Plastic Composite Decking

Posted November 06, 2013 by Gabriel Posternak

For outdoor structures and fittings, wood is good, since it always blends into a garden setting, enhances outside living areas and is a sustainable material if properly sourced. Plastic composite decking has been hailed as a green alternatives to wood for decks, and ideal for people doing green remodeling. But it has also been the subject of some controversy.

Wood plastic composite (WPC) decks hit the market in the 1990s. They are a mixture of wood particles and thermoplastic resins. PVC is perhaps the best known of the thermoplastic materials used. Various claims have been made for the eco-friendliness of WPC decking, and its suitability for green building projects. The big issue is whether they hold up to scrutiny or are just ‘greenwashing’.

Can an artificial wood, the production of which depends on the use of toxic chemicals and high tech manufacturing processes really be green? The main claim for green status is that WPC can make extensive use of recycled plastic – as much as 80%. The wood components make use of waste from the wood industry. Subsidiary claims include the fair point that, unlike wood, WPC decking doesn’t need to be painted or treated with toxic preservatives or insect pest repellents. Also, because it is more durable, a WPC deck won’t need to be replaced as quickly.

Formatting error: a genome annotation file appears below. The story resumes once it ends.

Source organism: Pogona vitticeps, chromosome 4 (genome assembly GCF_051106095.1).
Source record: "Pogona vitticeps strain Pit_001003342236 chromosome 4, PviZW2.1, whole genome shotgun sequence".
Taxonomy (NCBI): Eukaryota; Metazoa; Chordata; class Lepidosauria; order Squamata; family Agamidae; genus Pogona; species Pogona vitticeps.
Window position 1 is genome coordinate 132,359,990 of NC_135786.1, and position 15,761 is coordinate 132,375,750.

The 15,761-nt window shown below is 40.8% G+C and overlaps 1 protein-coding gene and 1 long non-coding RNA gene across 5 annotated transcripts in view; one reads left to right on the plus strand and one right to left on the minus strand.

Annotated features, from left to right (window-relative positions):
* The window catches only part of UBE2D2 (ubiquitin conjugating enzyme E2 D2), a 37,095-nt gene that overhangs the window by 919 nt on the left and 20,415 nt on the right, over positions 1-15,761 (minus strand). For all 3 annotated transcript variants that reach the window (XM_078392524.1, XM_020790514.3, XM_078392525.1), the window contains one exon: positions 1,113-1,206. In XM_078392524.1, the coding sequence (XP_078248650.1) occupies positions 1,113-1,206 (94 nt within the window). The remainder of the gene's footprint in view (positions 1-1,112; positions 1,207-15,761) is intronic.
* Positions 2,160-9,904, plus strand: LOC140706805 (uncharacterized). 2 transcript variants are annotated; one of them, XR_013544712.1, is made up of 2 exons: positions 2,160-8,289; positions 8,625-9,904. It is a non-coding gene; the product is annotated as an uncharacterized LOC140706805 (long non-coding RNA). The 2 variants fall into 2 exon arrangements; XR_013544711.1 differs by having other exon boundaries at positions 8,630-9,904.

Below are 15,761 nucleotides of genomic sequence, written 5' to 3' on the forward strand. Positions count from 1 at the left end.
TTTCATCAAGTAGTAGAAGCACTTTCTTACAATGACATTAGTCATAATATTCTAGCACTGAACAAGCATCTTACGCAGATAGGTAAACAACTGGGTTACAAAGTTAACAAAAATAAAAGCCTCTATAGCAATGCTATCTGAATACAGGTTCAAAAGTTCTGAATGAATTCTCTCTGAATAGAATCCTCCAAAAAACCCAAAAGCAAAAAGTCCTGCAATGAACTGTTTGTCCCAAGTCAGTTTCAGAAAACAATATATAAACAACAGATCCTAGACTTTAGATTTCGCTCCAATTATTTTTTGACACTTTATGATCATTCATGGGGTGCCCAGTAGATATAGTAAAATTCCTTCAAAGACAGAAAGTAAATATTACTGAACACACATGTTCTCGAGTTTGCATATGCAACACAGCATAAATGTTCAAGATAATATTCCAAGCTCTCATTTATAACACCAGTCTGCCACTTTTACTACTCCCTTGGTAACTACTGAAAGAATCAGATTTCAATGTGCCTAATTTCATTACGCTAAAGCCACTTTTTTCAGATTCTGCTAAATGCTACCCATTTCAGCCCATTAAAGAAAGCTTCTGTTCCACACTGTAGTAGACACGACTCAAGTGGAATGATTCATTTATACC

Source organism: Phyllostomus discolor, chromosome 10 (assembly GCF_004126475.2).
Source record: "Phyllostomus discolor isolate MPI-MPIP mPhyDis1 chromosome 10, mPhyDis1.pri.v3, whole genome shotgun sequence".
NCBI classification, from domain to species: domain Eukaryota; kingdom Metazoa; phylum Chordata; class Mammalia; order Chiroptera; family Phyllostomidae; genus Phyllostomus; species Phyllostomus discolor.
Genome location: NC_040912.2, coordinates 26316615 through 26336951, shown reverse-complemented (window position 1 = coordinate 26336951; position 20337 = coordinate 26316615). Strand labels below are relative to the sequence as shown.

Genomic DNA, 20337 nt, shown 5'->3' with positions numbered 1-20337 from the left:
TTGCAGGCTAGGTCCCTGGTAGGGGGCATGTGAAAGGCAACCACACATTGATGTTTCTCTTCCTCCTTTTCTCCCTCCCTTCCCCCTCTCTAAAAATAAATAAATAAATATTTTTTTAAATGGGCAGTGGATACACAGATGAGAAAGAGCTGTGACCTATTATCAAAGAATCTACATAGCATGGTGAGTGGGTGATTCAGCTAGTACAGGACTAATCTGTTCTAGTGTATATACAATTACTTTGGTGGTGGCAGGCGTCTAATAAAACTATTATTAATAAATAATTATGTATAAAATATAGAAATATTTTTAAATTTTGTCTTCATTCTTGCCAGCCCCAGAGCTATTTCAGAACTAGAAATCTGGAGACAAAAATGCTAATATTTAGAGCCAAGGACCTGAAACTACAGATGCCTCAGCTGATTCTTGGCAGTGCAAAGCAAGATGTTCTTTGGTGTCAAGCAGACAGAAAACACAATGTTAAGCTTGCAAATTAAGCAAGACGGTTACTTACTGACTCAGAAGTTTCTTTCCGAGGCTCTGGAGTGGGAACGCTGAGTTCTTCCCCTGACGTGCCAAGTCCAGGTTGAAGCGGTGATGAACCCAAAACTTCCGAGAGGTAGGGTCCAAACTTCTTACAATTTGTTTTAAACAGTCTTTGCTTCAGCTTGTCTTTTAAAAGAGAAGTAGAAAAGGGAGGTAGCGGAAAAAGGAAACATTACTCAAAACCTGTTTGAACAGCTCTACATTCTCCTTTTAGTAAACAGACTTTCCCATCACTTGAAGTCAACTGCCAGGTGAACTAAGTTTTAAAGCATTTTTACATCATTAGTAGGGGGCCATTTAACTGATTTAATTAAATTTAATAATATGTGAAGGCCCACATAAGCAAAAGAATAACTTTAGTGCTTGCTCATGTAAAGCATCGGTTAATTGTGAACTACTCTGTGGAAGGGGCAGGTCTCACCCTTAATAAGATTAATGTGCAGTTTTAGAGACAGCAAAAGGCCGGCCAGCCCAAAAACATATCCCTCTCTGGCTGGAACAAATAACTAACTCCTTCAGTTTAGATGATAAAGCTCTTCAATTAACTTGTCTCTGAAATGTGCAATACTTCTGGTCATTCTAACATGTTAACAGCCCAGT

In fact WPC decks and their green status have had a checkered history. Some have not lived up to the durability claims, and have faded, weakened and developed problems with mildew, because of the use of cellulose in the composite. The cellulose may itself be treated with chemical preservatives. This is where the problems lie. Some manufacturers may use primarily recycled plastics and little or no cellulose. Their decks may well live up to the claims. Others do not.

Another issue that has emerged has been the eco-friendliness of the plastics. Weathered PVC and other plastics may emit POPs (persistent organic pollutants) and phthalates – banned in most countries for use in baby bottles because of the hazards they pose to health. The increased fire risk has also been raised as a concern with WPC decks, since the plastic is more flammable than wood. The potential for recycling WPC decks is yet another problem. They can be recycled, but not very easily. Critics point out that this probably means that most of it will end up in landfill sites, where it could last a very long time indeed.

The bottom line with WPC decking is that the best quality products can compete with wood as an eco-friendly alternative, but even then there are some disadvantages. Attempts to improve the quality of the product have included a PVC cap to protect against stains and scratches, but that’s hardly an improvement in ecofriendliness. WPC may have its place but if you’re doing green remodeling of your home it’s a toss up, even if you do source your WPC decking from one of the better quality manufacturers.

Posted November 06, 2013
by Gabriel Posternak.


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